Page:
Monday, December 06, 2010

Album Review: Olly Murs - Olly Murs (3.5/5)


X Factor runner up Olly Murs has nabbed himself a pretty formidable start to his career. He lost to winner Joe McElderry in 2009’s series of the British talent competition The X Factor, however 2010 has seen Murs emerge as one of the year’s biggest British acts, scoring his first chart topper back in August with his debut single “Please Don’t Let Me Go,” following it up with a second top 5 hit “Thinking of Me,” and now his self-titled debut album (which debuts at #2 this week, with a quite a hefty 108k sold).

Murs’ sound sort of re-calls the British pop grandeur of Robbie Williams or Take That, while the tone to his voice reminds me a little bit of former Pop Idol winner Will Young—both influences this albums attempts to illustrate, nothing on here is as good as either of the aforementioned have produced—It’s a pretty standard bag of feel-good pop, balladry and light jaunty reggae influences (mostly on the two singles), but nothing really sticks however there are a few good moments.

The blusterous Robbie influenced rock of “Change is Gonna Come,” kicks things off. A bracing production; jaunty piano keys beneath the horns, drums and percussion—even some quirk from Murs on the “ch-ch-change is gonna come.” It sounds fantastic, but also sounds like something Robbie William’s has pursued before—I can’t quite put my finger on it but the influences are more than apparent.

Along with “Change” there are a handful of highlights on here. Whilst Murs seems to have mastered his sound on “Please Don’t Let Me Go” and “Thinking of Me,” he surprisingly shines quite brightly on the ballads. My favourite is “A Million More Years,” a soaring heart-felt ballad—clocking in wonderfully on that Take That inspired climatic energy—soaring strings, electronic guitars, big choir for that captivating climax.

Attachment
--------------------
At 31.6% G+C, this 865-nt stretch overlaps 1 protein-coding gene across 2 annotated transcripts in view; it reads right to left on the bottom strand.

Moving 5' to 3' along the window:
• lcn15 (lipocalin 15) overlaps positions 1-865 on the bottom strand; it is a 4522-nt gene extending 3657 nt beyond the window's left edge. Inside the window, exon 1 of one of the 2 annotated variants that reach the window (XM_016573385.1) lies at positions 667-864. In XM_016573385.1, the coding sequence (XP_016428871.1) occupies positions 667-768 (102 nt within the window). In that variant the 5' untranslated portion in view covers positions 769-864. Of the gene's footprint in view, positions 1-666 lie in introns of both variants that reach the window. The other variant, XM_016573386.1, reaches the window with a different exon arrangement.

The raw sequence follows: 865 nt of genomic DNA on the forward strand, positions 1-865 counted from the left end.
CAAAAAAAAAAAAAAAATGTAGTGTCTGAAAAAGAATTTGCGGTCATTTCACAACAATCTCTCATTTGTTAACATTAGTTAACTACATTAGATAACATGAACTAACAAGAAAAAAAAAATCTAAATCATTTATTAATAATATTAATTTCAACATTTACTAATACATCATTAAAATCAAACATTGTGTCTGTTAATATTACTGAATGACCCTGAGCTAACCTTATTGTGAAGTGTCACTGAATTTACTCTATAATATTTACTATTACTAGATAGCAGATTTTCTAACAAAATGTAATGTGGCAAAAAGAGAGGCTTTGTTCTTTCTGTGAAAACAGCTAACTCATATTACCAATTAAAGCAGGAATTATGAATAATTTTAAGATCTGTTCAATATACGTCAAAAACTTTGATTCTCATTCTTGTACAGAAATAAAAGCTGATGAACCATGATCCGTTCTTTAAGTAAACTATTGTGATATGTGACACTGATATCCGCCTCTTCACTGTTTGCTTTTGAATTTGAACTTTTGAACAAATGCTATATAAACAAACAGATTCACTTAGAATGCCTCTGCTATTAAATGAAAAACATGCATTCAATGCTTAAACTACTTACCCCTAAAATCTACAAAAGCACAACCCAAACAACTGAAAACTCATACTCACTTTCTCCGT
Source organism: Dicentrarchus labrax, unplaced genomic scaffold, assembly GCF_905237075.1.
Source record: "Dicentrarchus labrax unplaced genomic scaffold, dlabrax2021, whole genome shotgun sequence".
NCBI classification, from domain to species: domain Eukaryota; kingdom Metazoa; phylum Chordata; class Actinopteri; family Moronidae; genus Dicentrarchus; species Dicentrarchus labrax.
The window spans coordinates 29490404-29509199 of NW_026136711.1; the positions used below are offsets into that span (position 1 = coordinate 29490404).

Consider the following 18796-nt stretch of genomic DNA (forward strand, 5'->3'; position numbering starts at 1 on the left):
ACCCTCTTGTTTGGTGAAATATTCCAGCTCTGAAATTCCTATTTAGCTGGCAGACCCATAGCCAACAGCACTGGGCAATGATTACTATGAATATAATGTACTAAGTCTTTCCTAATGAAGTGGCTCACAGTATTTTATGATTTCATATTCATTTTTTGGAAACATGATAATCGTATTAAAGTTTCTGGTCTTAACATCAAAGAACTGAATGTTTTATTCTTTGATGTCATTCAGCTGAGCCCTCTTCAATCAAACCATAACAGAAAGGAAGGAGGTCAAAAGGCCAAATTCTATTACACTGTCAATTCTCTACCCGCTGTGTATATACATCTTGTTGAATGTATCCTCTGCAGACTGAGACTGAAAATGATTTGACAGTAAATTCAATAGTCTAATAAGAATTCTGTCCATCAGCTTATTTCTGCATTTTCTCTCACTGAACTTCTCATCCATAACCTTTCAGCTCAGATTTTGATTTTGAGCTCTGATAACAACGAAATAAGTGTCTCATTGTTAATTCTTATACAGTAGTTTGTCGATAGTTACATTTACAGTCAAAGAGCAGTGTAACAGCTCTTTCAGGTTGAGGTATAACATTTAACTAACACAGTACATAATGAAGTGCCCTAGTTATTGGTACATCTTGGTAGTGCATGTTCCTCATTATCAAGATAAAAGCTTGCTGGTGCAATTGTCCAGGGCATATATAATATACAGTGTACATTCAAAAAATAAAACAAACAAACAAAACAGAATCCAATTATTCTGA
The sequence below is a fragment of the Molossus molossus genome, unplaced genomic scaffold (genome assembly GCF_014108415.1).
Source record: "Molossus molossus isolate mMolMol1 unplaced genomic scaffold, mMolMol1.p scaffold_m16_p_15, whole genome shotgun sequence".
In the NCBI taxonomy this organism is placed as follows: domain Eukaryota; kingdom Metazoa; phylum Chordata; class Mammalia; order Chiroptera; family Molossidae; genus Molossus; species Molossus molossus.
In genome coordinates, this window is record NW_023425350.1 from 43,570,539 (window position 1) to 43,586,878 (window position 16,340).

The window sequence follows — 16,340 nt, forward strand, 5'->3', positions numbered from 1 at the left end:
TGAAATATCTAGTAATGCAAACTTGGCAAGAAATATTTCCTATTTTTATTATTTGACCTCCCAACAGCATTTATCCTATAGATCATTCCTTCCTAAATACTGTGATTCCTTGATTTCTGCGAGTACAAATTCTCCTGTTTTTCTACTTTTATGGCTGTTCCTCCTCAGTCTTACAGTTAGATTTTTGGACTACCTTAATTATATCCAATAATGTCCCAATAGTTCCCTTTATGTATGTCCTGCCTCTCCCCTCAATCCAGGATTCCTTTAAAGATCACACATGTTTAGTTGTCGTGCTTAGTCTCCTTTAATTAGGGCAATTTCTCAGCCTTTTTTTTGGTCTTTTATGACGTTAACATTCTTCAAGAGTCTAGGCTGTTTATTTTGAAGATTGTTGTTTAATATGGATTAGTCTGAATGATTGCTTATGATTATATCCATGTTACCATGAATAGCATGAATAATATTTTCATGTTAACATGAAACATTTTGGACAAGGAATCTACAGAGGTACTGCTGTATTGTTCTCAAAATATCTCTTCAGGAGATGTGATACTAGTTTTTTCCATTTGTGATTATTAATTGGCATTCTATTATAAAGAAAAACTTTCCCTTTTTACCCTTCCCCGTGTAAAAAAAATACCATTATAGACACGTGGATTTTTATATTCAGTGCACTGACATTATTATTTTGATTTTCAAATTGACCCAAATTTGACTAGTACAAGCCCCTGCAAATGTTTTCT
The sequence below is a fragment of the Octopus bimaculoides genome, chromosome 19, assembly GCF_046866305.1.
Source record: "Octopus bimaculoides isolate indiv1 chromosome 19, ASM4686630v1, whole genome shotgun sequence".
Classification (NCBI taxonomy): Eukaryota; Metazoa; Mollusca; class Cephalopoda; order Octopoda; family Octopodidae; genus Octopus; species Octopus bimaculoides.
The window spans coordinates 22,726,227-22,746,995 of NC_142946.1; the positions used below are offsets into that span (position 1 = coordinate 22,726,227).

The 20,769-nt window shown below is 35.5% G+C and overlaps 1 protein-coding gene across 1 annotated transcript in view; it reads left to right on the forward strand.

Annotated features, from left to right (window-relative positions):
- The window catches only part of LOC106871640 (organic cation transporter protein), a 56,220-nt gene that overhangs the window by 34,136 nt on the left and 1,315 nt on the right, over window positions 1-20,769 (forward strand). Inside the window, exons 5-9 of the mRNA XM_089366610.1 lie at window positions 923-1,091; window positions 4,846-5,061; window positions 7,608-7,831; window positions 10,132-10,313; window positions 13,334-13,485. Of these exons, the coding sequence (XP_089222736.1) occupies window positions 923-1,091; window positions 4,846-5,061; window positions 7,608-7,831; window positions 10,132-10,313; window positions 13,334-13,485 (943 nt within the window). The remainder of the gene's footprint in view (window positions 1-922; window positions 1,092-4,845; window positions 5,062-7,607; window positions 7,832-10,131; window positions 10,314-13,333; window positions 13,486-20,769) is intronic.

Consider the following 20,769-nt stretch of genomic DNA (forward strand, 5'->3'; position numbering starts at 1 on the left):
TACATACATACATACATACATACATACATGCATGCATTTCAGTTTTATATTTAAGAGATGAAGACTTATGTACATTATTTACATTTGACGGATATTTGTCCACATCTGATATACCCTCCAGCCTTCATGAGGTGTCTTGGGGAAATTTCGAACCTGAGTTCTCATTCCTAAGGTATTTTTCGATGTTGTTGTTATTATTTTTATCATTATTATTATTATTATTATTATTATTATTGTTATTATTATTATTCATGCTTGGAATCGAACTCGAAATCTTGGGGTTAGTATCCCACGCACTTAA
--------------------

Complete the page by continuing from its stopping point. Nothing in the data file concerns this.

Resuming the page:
More highlights include “Ask Me to Stay” which takes on a more restraint approach to the ballad—a simple matching of strings, guitar, piano and drums and “Heart On My Sleeve,” which also trails some Take That influenced balladry. “Don’t Say Goodbye” and “I Blame Hollywood” aren’t bad slices of melodic pop either.

The album has its fair share of bland moments too—the bland “Busy” which doesn’t amount to much; pacing drums, percussion, remaining flat throughout. The same goes for “Accidental,” “Love Shine Down,” and “Hold On” all fillers.

I'm actually pretty surprised at how much I enjoyed this but at the same time I wish I could have liked this album more as I do really like Olly Murs (in fact, I did want him to win last year) but in all it’s a decent debut—a bit light on the craftsmanship, a couple highlights here, a couple duds there but nothing terrible. If anything, I would strongly recommend checking out “A Million More Years.” It’s just wonderful.

Best: A Million More Years, Please Don’t Let Me Go, Change is Gonna Come, Ask Me to Stay, Heart On My Sleeve, Thinking of Me

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